I’ve dealt with anxiety for most of my life. When I say dealt, I actually mean I’ve tried to avoid feeling anxiety for most of my life. I can remember in college binging on a bag of Oreos just so I could numb the anxiety I had over an upcoming test. Anytime I felt anxiety, I would find myself in the fridge or pantry, sometimes unconsciously. The problem is, while eating does work in the short term by numbing my feelings, it doesn’t actually make me feel better. In fact, I often feel worse. Eating also didn’t solve for anxiety, it just made me overweight. I never learned to actually feel and process anxiety as emotion until I started getting coaching. Now, I actually think of anxiety as my annoying friend. I still feel it, some weeks frequently, but I have much better ways of coping with it than stuffing my face.
Why We Should Get To Know Our Anxiety
When your husband has cancer, at some point you will feel anxiety, it pretty much a guarantee. It’s an emotion that is pretty unavoidable for many of us while we are coping with disease. It may show up when you are waiting on scan results, sitting through surgery, or just coping with everything else in your life on top of your husband’s cancer. Anxiety will come for a visit, probably often, so you might as well get to know it.
Here is how I think of anxiety. It’s kind of like when you meet someone who right off the bad annoys the heck out of you. The more they want to hang out, the more you push them away. But once you actually spend time with them, you see their depth and humanness, and you realize they aren’t so bad. Anxiety is a lot like that, we want to push it away, but once you let it in and get to know it, you’ll find it’s not so bad.
How To Get To Know Your Anxiety
First, get everything out of your head. A lot of time we have all kinds of thoughts buzzing around in our head causing anxiety. This is usually the type of anxiety that wakes me up at 2 AM. You need to do a brain dumb to get all these thoughts out of your head and on paper. This will take just 5 minutes and is super helpful. Don’t censor yourself as you write, just write everything your thinking about… the upcoming doctor appointment, your child’s play that you need to find a costume for, the 5 pounds you feel like you’ve put on in the last week. All of these thoughts buzzing in our head need to come out and go on a piece of paper.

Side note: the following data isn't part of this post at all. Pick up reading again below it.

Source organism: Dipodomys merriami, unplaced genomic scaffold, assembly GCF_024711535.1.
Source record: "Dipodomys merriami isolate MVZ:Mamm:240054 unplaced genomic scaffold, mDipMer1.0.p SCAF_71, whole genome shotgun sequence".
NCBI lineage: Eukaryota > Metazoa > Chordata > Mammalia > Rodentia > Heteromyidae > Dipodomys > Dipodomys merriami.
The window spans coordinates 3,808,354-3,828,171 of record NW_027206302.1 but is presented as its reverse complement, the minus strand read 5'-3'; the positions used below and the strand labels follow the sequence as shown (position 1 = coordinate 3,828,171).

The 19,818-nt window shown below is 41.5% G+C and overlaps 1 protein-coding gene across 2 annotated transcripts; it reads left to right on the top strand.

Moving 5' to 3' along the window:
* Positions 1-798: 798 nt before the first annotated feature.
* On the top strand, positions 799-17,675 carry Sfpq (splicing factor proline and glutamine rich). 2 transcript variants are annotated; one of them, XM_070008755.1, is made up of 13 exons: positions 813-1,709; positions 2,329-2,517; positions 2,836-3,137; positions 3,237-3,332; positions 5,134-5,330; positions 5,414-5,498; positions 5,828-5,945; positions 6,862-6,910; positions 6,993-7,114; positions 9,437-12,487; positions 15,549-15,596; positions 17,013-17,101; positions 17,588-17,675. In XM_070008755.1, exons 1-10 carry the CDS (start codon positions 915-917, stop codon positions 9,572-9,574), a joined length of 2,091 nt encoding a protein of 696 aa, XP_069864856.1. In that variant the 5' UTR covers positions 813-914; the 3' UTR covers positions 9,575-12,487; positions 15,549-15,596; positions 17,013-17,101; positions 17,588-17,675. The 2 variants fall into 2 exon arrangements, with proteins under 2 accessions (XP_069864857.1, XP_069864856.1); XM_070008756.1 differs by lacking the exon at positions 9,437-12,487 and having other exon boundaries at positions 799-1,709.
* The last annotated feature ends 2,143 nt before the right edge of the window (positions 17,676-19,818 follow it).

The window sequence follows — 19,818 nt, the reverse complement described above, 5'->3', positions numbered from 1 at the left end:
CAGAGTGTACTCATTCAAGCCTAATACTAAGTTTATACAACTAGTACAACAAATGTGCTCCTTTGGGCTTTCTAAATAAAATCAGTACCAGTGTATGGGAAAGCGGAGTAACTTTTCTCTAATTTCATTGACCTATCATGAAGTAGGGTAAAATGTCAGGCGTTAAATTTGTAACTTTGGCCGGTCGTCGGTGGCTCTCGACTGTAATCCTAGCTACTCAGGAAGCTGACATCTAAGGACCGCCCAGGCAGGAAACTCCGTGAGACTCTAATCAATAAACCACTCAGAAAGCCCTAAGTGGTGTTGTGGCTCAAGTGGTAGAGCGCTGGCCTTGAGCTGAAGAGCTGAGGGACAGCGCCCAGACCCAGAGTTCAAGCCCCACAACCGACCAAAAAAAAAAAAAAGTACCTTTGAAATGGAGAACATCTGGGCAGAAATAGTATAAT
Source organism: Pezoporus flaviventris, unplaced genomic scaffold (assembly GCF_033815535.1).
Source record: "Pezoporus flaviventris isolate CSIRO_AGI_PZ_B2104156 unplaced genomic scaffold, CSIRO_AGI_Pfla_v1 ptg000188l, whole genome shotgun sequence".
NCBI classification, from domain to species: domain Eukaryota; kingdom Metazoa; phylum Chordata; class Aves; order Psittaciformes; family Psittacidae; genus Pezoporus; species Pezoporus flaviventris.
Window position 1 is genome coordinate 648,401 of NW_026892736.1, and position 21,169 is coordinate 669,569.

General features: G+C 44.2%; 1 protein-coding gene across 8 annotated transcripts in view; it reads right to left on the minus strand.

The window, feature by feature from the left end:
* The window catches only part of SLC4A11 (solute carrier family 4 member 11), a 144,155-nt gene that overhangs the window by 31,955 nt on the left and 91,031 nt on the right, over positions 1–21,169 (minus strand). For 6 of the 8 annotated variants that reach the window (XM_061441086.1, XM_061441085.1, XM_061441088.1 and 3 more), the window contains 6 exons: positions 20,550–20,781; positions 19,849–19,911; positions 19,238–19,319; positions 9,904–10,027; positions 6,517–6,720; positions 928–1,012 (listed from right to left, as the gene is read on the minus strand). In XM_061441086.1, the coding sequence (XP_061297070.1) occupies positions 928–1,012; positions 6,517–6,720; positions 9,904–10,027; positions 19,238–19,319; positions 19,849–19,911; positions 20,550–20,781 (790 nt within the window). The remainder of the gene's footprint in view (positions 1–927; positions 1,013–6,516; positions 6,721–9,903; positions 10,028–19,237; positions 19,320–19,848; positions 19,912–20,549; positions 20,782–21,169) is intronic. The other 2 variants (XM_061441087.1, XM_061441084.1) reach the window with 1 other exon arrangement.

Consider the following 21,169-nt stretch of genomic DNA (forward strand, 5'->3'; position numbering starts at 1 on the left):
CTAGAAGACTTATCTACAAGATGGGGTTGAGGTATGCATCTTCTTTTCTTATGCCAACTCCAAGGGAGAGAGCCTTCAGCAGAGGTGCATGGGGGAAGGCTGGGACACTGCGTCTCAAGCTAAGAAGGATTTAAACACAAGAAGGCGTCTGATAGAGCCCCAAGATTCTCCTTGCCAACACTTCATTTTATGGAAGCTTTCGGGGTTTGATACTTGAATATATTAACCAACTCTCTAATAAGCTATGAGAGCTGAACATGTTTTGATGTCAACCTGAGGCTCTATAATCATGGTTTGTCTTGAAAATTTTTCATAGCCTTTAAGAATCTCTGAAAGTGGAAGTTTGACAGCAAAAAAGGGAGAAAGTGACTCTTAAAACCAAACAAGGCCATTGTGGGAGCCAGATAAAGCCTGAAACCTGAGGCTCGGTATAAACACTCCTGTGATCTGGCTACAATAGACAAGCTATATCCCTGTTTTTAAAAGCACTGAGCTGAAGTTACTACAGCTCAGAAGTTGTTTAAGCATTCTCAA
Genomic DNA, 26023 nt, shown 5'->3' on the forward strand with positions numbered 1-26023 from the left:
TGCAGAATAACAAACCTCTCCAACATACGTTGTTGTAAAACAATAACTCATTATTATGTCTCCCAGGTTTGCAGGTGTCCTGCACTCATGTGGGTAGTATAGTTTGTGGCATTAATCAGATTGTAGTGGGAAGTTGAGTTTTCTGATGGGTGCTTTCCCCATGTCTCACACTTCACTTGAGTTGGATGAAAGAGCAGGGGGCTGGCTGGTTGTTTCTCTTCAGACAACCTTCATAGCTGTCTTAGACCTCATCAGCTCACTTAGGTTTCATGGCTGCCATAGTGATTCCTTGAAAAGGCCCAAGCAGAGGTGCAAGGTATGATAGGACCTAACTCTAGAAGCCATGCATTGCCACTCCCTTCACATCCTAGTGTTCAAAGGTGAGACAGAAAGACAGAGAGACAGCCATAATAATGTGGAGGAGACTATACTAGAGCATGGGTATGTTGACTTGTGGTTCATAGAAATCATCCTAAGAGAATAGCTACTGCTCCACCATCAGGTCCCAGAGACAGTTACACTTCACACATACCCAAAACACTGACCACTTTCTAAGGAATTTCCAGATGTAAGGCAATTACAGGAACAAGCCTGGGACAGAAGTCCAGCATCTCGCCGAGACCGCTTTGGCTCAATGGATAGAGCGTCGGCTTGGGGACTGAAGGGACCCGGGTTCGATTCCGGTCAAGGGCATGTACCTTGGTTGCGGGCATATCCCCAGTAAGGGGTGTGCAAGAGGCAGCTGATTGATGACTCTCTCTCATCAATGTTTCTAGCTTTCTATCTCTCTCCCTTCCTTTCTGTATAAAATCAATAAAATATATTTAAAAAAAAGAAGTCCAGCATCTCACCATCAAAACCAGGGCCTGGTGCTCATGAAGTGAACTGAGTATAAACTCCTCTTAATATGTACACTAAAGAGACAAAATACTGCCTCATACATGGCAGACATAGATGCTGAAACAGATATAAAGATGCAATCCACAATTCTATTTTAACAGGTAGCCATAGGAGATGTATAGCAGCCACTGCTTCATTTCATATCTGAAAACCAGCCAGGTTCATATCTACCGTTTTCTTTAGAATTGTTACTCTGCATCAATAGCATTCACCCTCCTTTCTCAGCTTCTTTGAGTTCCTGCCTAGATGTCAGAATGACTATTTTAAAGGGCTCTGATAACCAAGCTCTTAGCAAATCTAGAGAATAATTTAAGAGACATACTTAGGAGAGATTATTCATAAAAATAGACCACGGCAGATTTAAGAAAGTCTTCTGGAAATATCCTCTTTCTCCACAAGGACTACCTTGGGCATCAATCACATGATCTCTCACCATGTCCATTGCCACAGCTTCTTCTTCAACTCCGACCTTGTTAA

The next step to really get to know anxiety, you have to really feel it and get present with it. Remember that it’s just an emotion, a simple vibration in your body. Stop and observe how it feels. Is it a tingling or buzzing in your gut? Or maybe a tightness sensation in your chest? Write down on paper your description of how anxiety feels in your body. By doing this, you separate yourself from the feeling. By naming and describing it, you take away the mystery and power of the feeling. This is incredibly powerful and the fist step to really befriending anxiety. Understanding what it actually feels like in your body will allow you to recognize it right off the bat the next time it comes around.
Allowing Your Anxiety
When we allow something, it means we have some sense of control over it. When you allow your anxiety to come on in, then you get your power back. Typically, our first response to anxiety is to try to deny it. We do this by either resisting it, reacting to it, or we try to avoid it all together. None of these responses work as well as allowing it does and here is why.
Resistance is trying to deny the feeling altogether, or beat yourself up for feeling it. This does nothing except to make you feel bad. Reacting to anxiety is when you let it affect you. Maybe you start yelling at your family, or buzz around the house doing things. This also usually leaves a general negative feeling behind. Avoiding anxiety is distracting yourself so you don’t have to feel it – like eating and watching TV, or zoning out on Pinterest or Facebook. This was my go to response and it only left me feeling like crap.
Quickest Way Through It
Like it or not, the quickest way to get out of your anxiety is to feel it. When you allow your anxiety in and really feel it, it will actually lessen its impact on you. Brooke Castillo explains this beautifully in her book How To Have a Better Life. “The better your are at allowing it and feeling it, the easier it will be to move through it.”
Befriending your anxiety won’t make it go away, but it will lessen it’s impact. When you get to know your anxiety, recognize what it feels like, know that it doesn’t have to boss you around, that is when you take back control.
Anxiety doesn’t have to be scary. In fact, imagine if you actually got good at feeling it! So the next time you find yourself feeling anxious, stop and work through these steps. You can get “good” at this emotion, to where it doesn’t control you anymore.
I would love to hear your thoughts! Let me know how this works for you.